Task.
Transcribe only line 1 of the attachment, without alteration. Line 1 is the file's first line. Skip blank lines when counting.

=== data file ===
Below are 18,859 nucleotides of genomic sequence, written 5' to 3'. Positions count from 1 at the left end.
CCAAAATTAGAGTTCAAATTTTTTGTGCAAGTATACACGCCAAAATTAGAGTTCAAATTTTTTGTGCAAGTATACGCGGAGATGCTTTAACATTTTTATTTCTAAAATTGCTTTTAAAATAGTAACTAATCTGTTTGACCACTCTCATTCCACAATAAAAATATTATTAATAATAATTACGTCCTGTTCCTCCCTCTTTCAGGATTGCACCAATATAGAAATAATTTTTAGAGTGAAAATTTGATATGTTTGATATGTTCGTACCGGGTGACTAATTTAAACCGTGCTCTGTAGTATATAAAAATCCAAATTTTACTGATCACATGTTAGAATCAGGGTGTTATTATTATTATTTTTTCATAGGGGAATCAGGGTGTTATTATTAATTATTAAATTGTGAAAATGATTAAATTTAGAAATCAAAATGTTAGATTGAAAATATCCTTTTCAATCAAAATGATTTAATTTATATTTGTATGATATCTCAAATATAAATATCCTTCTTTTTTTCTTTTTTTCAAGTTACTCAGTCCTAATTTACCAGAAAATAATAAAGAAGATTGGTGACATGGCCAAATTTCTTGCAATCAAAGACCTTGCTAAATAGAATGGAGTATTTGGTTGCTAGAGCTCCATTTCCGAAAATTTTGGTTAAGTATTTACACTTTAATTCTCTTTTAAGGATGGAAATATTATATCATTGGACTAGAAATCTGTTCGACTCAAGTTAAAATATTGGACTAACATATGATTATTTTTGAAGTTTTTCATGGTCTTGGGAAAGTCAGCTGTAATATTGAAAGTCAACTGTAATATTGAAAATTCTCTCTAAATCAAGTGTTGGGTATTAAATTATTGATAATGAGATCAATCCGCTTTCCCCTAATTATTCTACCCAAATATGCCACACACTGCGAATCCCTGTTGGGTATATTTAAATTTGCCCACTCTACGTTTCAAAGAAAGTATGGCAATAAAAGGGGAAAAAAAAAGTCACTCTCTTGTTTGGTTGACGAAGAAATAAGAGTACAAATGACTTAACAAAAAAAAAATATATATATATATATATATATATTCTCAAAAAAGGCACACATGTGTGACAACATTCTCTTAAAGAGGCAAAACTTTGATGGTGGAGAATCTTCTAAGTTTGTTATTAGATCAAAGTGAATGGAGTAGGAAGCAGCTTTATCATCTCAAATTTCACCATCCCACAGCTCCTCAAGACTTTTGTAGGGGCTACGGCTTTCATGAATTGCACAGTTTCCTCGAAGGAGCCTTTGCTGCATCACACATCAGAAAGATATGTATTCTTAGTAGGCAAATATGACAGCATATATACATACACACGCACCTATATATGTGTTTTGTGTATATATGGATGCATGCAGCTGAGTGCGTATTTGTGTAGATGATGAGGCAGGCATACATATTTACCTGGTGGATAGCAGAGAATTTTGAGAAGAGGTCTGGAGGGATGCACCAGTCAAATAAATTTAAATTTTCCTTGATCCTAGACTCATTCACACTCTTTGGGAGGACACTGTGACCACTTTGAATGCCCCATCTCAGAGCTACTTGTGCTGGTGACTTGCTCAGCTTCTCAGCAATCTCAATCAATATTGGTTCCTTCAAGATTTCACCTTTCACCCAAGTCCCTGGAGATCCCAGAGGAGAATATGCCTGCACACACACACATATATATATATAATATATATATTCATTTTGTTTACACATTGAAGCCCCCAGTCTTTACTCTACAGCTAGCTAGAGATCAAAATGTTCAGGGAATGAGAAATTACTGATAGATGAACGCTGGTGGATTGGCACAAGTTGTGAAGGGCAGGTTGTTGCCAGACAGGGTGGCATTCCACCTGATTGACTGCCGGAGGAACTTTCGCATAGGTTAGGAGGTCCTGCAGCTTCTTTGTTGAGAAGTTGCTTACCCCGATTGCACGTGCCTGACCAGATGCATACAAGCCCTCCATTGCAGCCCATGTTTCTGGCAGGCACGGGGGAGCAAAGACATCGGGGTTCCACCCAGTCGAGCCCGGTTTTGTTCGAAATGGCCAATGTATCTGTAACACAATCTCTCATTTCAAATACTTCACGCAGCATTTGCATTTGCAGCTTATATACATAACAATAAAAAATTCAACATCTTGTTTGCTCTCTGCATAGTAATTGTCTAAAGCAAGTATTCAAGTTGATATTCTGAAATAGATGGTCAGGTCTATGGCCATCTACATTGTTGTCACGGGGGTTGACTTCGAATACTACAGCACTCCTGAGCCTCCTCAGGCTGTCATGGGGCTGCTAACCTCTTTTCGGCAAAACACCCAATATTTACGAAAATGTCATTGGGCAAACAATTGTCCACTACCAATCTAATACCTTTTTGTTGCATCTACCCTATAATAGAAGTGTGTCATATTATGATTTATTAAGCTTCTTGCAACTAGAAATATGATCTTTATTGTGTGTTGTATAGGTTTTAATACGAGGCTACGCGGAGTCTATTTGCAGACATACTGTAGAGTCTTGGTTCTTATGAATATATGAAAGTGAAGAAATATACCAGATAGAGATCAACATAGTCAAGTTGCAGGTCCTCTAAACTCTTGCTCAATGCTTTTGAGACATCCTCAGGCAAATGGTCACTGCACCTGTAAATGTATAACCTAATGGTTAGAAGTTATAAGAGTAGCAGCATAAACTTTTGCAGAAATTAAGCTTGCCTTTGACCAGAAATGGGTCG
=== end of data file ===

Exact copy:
Below are 18,859 nucleotides of genomic sequence, written 5' to 3'. Positions count from 1 at the left end.